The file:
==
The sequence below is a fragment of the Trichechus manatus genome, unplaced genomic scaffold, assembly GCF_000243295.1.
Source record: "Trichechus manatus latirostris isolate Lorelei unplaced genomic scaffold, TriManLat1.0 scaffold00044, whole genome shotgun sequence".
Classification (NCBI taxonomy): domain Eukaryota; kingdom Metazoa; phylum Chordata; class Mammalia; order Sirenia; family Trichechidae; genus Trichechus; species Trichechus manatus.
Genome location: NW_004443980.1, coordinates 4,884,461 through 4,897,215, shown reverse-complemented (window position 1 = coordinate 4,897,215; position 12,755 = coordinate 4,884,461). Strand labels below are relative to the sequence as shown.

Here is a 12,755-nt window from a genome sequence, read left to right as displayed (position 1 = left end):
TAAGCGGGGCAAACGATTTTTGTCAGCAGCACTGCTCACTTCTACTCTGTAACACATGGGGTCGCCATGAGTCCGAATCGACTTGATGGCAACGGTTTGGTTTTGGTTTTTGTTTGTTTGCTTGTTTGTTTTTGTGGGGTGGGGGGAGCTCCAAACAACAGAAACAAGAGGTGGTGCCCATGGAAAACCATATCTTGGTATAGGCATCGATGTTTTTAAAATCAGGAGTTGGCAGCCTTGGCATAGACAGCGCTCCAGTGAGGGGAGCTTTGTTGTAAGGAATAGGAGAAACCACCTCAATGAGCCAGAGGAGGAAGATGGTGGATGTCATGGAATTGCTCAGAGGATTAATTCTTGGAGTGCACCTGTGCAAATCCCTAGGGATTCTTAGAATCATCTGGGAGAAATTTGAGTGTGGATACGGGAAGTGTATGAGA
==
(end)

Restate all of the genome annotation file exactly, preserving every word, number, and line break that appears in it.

The sequence below is a fragment of the Trichechus manatus genome, unplaced genomic scaffold, assembly GCF_000243295.1.
Source record: "Trichechus manatus latirostris isolate Lorelei unplaced genomic scaffold, TriManLat1.0 scaffold00044, whole genome shotgun sequence".
Classification (NCBI taxonomy): domain Eukaryota; kingdom Metazoa; phylum Chordata; class Mammalia; order Sirenia; family Trichechidae; genus Trichechus; species Trichechus manatus.
Genome location: NW_004443980.1, coordinates 4,884,461 through 4,897,215, shown reverse-complemented (window position 1 = coordinate 4,897,215; position 12,755 = coordinate 4,884,461). Strand labels below are relative to the sequence as shown.

Here is a 12,755-nt window from a genome sequence, read left to right as displayed (position 1 = left end):
TAAGCGGGGCAAACGATTTTTGTCAGCAGCACTGCTCACTTCTACTCTGTAACACATGGGGTCGCCATGAGTCCGAATCGACTTGATGGCAACGGTTTGGTTTTGGTTTTTGTTTGTTTGCTTGTTTGTTTTTGTGGGGTGGGGGGAGCTCCAAACAACAGAAACAAGAGGTGGTGCCCATGGAAAACCATATCTTGGTATAGGCATCGATGTTTTTAAAATCAGGAGTTGGCAGCCTTGGCATAGACAGCGCTCCAGTGAGGGGAGCTTTGTTGTAAGGAATAGGAGAAACCACCTCAATGAGCCAGAGGAGGAAGATGGTGGATGTCATGGAATTGCTCAGAGGATTAATTCTTGGAGTGCACCTGTGCAAATCCCTAGGGATTCTTAGAATCATCTGGGAGAAATTTGAGTGTGGATACGGGAAGTGTATGAGA